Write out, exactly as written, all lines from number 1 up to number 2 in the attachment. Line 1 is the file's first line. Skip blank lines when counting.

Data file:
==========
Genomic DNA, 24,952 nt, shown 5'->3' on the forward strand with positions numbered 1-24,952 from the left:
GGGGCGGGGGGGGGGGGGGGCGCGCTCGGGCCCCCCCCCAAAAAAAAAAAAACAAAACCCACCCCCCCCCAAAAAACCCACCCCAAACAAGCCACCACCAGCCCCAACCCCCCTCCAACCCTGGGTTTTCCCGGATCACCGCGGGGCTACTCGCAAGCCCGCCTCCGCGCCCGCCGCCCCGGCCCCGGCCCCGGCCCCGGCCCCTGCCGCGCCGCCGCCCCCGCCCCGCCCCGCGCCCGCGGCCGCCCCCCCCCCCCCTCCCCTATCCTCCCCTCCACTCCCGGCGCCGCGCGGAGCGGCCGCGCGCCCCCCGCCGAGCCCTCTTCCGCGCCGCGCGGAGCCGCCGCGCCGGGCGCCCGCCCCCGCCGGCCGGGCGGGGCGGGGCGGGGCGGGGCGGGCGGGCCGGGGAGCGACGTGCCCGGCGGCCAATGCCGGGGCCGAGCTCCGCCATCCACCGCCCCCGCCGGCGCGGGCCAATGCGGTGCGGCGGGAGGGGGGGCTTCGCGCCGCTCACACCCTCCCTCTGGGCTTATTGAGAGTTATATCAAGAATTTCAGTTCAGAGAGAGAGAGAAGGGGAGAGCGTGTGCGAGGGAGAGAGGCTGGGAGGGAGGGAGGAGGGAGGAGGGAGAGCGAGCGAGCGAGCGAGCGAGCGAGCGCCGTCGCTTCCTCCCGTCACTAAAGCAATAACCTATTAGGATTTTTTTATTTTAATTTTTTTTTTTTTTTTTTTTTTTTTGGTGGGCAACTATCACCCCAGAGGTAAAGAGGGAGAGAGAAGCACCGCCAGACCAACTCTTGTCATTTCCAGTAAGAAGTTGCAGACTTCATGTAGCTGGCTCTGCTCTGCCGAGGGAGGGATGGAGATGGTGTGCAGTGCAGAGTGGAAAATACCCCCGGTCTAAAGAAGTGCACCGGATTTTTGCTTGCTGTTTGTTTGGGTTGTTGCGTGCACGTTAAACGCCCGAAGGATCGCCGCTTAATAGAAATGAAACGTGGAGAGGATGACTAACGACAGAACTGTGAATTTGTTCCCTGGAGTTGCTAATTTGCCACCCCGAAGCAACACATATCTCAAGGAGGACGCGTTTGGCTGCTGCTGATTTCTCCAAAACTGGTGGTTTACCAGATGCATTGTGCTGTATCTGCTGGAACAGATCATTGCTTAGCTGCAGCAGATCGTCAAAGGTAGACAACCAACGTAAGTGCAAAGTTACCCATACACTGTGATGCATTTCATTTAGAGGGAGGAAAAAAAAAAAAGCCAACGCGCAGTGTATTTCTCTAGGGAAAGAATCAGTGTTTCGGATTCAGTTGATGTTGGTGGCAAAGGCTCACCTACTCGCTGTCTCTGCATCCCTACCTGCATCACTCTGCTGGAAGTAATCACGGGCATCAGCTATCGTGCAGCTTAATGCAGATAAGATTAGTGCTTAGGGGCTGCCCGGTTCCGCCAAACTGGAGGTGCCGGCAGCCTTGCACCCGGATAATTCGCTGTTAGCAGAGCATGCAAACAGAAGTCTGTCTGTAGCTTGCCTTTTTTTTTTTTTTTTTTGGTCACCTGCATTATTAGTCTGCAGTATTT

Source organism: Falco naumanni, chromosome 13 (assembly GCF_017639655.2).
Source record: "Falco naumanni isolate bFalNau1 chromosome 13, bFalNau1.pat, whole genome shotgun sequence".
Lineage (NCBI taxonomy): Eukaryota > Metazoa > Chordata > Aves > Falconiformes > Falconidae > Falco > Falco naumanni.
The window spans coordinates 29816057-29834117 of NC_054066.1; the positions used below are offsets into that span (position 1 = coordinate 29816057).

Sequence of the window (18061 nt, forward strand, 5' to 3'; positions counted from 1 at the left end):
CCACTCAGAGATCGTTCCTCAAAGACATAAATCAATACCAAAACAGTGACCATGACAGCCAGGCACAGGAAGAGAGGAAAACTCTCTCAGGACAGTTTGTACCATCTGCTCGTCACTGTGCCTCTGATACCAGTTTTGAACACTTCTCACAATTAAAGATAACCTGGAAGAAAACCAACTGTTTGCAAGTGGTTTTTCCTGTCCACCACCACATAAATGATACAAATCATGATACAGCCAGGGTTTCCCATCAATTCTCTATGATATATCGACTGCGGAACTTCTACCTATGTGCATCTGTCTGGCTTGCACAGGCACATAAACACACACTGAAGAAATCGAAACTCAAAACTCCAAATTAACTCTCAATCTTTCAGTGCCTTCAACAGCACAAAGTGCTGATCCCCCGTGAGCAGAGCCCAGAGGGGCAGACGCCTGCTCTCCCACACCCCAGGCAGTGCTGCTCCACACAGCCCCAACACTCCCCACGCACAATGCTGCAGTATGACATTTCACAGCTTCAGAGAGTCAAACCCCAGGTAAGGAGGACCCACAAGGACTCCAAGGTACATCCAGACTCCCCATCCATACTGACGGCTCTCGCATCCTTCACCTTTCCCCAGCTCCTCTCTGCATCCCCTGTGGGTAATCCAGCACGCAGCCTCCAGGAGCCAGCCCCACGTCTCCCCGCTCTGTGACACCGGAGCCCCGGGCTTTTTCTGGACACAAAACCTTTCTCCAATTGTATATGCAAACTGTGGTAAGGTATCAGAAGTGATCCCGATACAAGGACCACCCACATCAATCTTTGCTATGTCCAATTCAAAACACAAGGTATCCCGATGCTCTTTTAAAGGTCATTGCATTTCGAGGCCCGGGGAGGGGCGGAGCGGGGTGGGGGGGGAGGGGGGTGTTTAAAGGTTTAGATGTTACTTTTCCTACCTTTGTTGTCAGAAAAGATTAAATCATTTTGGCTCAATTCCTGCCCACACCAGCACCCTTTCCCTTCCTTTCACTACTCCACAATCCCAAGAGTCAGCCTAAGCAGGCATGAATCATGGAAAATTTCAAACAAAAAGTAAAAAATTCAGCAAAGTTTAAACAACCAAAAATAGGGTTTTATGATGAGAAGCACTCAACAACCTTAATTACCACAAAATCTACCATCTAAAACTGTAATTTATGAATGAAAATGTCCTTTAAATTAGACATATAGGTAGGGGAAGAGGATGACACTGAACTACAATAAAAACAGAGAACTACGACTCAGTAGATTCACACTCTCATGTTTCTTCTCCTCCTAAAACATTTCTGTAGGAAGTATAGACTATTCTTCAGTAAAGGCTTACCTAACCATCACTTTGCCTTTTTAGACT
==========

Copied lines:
Genomic DNA, 24,952 nt, shown 5'->3' on the forward strand with positions numbered 1-24,952 from the left:
GGGGCGGGGGGGGGGGGGGGCGCGCTCGGGCCCCCCCCCAAAAAAAAAAAAACAAAACCCACCCCCCCCCAAAAAACCCACCCCAAACAAGCCACCACCAGCCCCAACCCCCCTCCAACCCTGGGTTTTCCCGGATCACCGCGGGGCTACTCGCAAGCCCGCCTCCGCGCCCGCCGCCCCGGCCCCGGCCCCGGCCCCGGCCCCTGCCGCGCCGCCGCCCCCGCCCCGCCCCGCGCCCGCGGCCGCCCCCCCCCCCCCTCCCCTATCCTCCCCTCCACTCCCGGCGCCGCGCGGAGCGGCCGCGCGCCCCCCGCCGAGCCCTCTTCCGCGCCGCGCGGAGCCGCCGCGCCGGGCGCCCGCCCCCGCCGGCCGGGCGGGGCGGGGCGGGGCGGGGCGGGCGGGCCGGGGAGCGACGTGCCCGGCGGCCAATGCCGGGGCCGAGCTCCGCCATCCACCGCCCCCGCCGGCGCGGGCCAATGCGGTGCGGCGGGAGGGGGGGCTTCGCGCCGCTCACACCCTCCCTCTGGGCTTATTGAGAGTTATATCAAGAATTTCAGTTCAGAGAGAGAGAGAAGGGGAGAGCGTGTGCGAGGGAGAGAGGCTGGGAGGGAGGGAGGAGGGAGGAGGGAGAGCGAGCGAGCGAGCGAGCGAGCGAGCGCCGTCGCTTCCTCCCGTCACTAAAGCAATAACCTATTAGGATTTTTTTATTTTAATTTTTTTTTTTTTTTTTTTTTTTTTGGTGGGCAACTATCACCCCAGAGGTAAAGAGGGAGAGAGAAGCACCGCCAGACCAACTCTTGTCATTTCCAGTAAGAAGTTGCAGACTTCATGTAGCTGGCTCTGCTCTGCCGAGGGAGGGATGGAGATGGTGTGCAGTGCAGAGTGGAAAATACCCCCGGTCTAAAGAAGTGCACCGGATTTTTGCTTGCTGTTTGTTTGGGTTGTTGCGTGCACGTTAAACGCCCGAAGGATCGCCGCTTAATAGAAATGAAACGTGGAGAGGATGACTAACGACAGAACTGTGAATTTGTTCCCTGGAGTTGCTAATTTGCCACCCCGAAGCAACACATATCTCAAGGAGGACGCGTTTGGCTGCTGCTGATTTCTCCAAAACTGGTGGTTTACCAGATGCATTGTGCTGTATCTGCTGGAACAGATCATTGCTTAGCTGCAGCAGATCGTCAAAGGTAGACAACCAACGTAAGTGCAAAGTTACCCATACACTGTGATGCATTTCATTTAGAGGGAGGAAAAAAAAAAAAGCCAACGCGCAGTGTATTTCTCTAGGGAAAGAATCAGTGTTTCGGATTCAGTTGATGTTGGTGGCAAAGGCTCACCTACTCGCTGTCTCTGCATCCCTACCTGCATCACTCTGCTGGAAGTAATCACGGGCATCAGCTATCGTGCAGCTTAATGCAGATAAGATTAGTGCTTAGGGGCTGCCCGGTTCCGCCAAACTGGAGGTGCCGGCAGCCTTGCACCCGGATAATTCGCTGTTAGCAGAGCATGCAAACAGAAGTCTGTCTGTAGCTTGCCTTTTTTTTTTTTTTTTTTGGTCACCTGCATTATTAGTCTGCAGTATTT